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The Editorial Staff
Have I Seen My Cradle Lately?
By Jeff Strunka, Yard Manager, Crowley’s Yacht Yard, email@example.com
|Rusting cradle support|
For many boaters, the condition of their cradle is one of the last things on their minds. The fact is that most boats in the northern regions of our country will spend ½ of their lives sitting on these structures. When in the water, the boats are buoyed up by equal pressure on the entire hull. While in storage, a majority of the weight is placed on the keel and the remainder on the pads or bunks. In many cases, the main function of the uprights or bunks is to keep the boat upright. So, my boat is safe on its cradle … right?
When judging your cradle, the fact is that all cradles are not created equal. Inferior cradles lack proper support and may be make of improper materials. Let’s take a look at some factors that lead to a weak cradle.
Some of the characteristics of these cradles are;
1) Excessive flex from thin gauge steel
2) Point loading from narrow bunks
3) Non-adjustable pads
4) Not enough uprights for proper support
5) Inadquately protected metal (see photo 1)
Inferior cradles can be modified by fortifying the base, swapping fixed pads for adjustable pads and adding more uprights. It is all about properly supporting the boat. Once the base is bent or very rusted, this modification is not recommended.
|Cradle poppet pushing into a hull|
The largest danger to your boat caused by an inferior cradle is the uneven loading on the hull. When the boat is placed on an inferior cradle, there is a great amount of flex in the base which transfers the load up to the hull of the boat through the pads or bunks. If the pads or bunks are not adjustable, the amount of pressure on the hull is not easy to assess. This upward pressure will only become noticeable with a “punch-in” or depression in the hull of the boat (see photo 2, don't worry this boat is going to the junkyard). The only way to relieve this pressure is to place some shims under the keel when the boat is placed on the cradle. Over time, shims can compress and again transfer pressure upward. This can lead to cracks in the hull or tabbing inside of the boat. Some additional blocking can be added to help, but this is not the long-term solution.
So what do I need to look for when inspecting my cradle?
|Large boat on a 4 poppet cradle|
First, check for the amount of flex in the base; look at the points where the pads or bunks contact the hull and the check the condition of the welds or bolts are the first things to consider. If your pads or bunks are not adjustable, this may be more difficult. If you have screwpads, you should be able to turn is slightly to know if too much or little pressure is on the hull.
Next, look at the entire boat. Is there enough support (see photo 3)? A four pad cradle may work fine for smaller boats (under 28’), but a six or eight pad cradle offer more support. Another advantage to having additional supports is the ability to work under the pads by lowering one at a time per side to access the hull. In order for this to work there has to be enough adjustment in the supports as well (see photo 4).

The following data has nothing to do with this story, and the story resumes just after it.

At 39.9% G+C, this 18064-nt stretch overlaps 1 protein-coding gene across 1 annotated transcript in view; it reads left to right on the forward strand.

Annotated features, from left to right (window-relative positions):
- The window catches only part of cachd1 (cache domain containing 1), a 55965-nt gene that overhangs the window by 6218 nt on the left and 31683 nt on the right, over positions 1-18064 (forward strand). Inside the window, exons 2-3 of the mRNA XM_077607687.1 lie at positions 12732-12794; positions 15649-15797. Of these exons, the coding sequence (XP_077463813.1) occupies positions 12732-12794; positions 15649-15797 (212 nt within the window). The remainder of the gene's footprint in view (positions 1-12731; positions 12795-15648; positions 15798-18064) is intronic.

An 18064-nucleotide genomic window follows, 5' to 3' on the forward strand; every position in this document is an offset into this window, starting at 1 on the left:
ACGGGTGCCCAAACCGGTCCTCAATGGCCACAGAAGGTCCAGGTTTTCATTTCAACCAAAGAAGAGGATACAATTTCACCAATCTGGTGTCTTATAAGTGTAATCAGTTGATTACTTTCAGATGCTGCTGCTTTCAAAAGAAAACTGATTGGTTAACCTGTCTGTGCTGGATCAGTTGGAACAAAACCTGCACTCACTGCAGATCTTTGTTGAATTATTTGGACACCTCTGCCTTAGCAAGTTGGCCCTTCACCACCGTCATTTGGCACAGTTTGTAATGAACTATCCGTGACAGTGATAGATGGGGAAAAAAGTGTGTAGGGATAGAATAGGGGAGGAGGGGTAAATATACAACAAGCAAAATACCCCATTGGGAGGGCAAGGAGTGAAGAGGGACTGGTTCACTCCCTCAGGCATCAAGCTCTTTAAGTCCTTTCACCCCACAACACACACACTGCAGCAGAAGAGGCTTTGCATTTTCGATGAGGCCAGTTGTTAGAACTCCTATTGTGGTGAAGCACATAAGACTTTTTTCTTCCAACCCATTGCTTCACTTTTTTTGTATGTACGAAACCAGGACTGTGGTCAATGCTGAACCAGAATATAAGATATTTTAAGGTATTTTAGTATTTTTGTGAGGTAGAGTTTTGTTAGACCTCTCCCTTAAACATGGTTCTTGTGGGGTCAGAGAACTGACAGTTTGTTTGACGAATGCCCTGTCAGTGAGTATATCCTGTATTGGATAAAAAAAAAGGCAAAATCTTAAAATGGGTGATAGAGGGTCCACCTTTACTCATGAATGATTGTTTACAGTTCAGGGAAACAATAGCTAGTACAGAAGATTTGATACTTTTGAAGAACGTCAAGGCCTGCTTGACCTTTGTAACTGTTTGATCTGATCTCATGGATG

|Poppets with little adjustment|
Some boats need more support forward due to having a “swept back” keel. There is a lot of pressure that is transferred forward that can cause a separation of the hull and keel at the front of the leading edge of the keel when the boat is placed on its cradle. By adding an angled V-screwpad or “kicker” to meet the leading edge of the keel, we can greatly reduce the pressure exerted on the front pads or bunk (see photo 5).
|Full keel forward support|
Some of the new hull designs have the keel positioned more forward on the hull. This requires that the boat be moved more forward on the cradle and add additional upright support aft. There is a simple way to determine if you may need additional support. Look at your boat and ask if the boat were set down on its keel, would it be balanced or would it fall forward or aft. If the answer is “it would fall forward or aft”, then you may consider adding a set of uprights forward or aft.
The last check is to notice how much movement there is on the boat when you are aboard. If the boat sways from side to side, additional supports are recommended.
Since sailboats have cradles that are easier to see, we did not include any pictures of powerboat cradles. However, do not let our omission lull you into a sense of security, power boat cradles certainly can have these same issues and require regular inspection.
It is best to check your cradle while the boat is on the cradle. Take a look at your cradle this spring when you are visiting your boat. If modifications are needed, we can note them and do the work once your boat has launched. Each boat has its own needs to achieve proper support. If you have any concerns about your cradle or have any further questions, you can contact me, Jeff Strunka, at firstname.lastname@example.org.
Thank you and think spring!